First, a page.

Do you remember the ordeal in Flint, Michigan? The city decided to change its water supply from Lake Huron to the Flint River to save money. Furthermore, the city was not treating the water properly with an anti-corrosive agent so not only was the iron from the main water pipes leaching into the water supply, it was also pulling water from the residents’ pipes as it flowed into their houses. As a result, the community members were being exposed to levels of lead. The children here started suffering from lead exposure and lead poisoning. Their blood lead levels were sometimes double or triple what their records showed their previous toddler blood lead levels to be. This event reignited the national conversation about lead poisoning and environmental health.
Flint is not isolated in their lead level problems. In April, 2018, news broke about elevated lead levels in the Chicago water supply. Even though many of us think of lead exposure as an “old fashioned” problem affecting our parents or even our grandparents, recent studies have shown that this is not the case. Lead and metal exposure should still be part of our discussion when it comes to health and safety today.
Lead is a metal that is a natural part of our earth. It is used in many manufactured items such as paint, pipes, toys, glassware, and even gasoline around the world. The problem with this element is that it can accumulate in the body and cause dangerous changes in our health. This is why some lead containing products, such as paint and gasoline, are banned in the United States. However, there is still possibility of lead exposure to products made before regulation was put into place or from objects that are imported into our country.
There is no safe blood level of lead. According to the CDC “at least 4 million households have children living in them that are being exposed to high levels of lead.” Lead exposure can have negative effects on almost all body systems. The WHO states that lead can be “distributed to the brain, liver, kidney and bones.” Lead also decreased vitamin D levels in our body. The biggest risk is to the brain and nervous system. It can accumulate in stores found in the teeth and bones. This means that small exposures over time can have a compounding effect. These affects are particularly dangerous for children because they are still developing and their digestive tract can absorb over 50% of the lead they are exposed to (as opposed to 15% in adults).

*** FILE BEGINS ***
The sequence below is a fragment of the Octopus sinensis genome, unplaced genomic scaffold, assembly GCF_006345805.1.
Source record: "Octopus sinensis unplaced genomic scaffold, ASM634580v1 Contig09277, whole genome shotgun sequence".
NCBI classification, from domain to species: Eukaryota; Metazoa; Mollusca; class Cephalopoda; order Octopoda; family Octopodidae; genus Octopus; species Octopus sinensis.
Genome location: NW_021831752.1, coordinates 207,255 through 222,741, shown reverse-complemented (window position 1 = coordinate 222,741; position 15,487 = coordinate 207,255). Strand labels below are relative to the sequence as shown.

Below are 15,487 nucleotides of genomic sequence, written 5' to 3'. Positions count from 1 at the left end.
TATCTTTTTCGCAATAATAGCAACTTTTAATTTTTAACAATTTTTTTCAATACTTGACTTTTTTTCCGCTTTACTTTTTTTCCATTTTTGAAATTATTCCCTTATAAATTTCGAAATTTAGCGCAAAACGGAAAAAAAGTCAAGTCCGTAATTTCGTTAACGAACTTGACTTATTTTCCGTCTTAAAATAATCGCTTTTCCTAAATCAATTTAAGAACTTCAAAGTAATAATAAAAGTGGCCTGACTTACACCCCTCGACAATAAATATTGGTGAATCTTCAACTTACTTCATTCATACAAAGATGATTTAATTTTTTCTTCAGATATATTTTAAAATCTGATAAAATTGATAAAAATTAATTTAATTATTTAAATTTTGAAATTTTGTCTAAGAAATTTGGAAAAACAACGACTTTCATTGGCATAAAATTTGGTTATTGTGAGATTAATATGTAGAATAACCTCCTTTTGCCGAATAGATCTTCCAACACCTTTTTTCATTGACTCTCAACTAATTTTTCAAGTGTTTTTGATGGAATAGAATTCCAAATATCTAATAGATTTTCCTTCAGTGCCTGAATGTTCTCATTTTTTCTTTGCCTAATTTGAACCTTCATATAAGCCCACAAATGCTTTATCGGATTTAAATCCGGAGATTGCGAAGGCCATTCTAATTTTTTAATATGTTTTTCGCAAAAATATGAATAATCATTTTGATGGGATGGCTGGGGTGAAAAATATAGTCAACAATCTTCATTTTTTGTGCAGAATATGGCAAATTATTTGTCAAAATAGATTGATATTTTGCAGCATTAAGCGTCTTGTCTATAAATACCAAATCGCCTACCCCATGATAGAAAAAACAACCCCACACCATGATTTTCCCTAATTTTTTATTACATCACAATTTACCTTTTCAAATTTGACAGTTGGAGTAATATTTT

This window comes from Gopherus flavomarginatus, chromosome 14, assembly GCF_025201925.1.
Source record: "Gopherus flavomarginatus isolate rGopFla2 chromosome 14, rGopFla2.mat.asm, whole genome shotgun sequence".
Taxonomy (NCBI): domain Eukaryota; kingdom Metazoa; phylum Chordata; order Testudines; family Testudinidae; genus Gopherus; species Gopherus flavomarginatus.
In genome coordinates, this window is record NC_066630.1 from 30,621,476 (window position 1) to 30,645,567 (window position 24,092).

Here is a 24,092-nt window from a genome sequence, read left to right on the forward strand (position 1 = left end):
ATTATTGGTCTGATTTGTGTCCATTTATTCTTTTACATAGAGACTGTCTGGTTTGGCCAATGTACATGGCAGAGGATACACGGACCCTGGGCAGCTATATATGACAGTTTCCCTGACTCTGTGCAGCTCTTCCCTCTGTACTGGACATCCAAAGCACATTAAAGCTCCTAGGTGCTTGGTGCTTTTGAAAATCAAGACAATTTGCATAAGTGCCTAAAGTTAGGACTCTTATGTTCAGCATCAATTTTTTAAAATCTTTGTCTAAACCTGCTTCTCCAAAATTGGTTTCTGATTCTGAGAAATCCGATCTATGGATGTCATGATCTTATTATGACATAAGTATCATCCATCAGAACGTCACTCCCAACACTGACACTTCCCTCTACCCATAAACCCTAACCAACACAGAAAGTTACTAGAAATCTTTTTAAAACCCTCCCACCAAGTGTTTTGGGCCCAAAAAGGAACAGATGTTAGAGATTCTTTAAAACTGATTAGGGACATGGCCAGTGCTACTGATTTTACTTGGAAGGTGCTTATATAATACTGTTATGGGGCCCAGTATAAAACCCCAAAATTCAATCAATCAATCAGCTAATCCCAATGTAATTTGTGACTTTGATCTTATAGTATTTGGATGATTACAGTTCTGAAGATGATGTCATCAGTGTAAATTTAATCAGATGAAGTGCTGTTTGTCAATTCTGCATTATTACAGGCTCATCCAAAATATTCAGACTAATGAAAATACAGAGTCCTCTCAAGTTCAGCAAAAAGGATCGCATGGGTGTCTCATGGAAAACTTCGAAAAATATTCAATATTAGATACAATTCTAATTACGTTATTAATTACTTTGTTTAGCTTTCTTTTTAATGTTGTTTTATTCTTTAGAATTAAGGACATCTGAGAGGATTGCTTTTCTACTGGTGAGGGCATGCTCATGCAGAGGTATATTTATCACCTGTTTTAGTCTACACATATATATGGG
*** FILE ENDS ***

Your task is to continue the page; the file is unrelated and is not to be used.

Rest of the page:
In children, lead poisoning can cause brain damage, slowed development, learning and behavior problems as well as hearing and speech problems. These symptoms can contribute to decreased attention span and lower IQ scores. As a result, these children may struggle in school and may be prevented from reaching their full potential as adults.
There are some treatments available for patients who have elevated lead levels. If someone is acutely affected by the ingestion of a large amount of lead over a short time, a gastric lavage (stomach pump) can be used to remove lead containing material. For chronic treatment, chelation therapy can be used. These molecules bind to lead in the body to prevent its absorption. However, there is little information about the treatment available to manage the developmental and behavioral affects of lead poisoning. There is also very little information available about how beneficial those types of treatments may be.
In fact, lead exposure is so important that it is an objective of the Healthy People 2020 campaign. There is education on their website as well as detailed plans to mobilize and implement changes. There is also a National Lead Poisoning Prevention Week every year. (This past year it was October 22-28). The goal of this event is to raise awareness as lead exposure as a preventable issue and to encourage the implementation of programs and outreach in the community.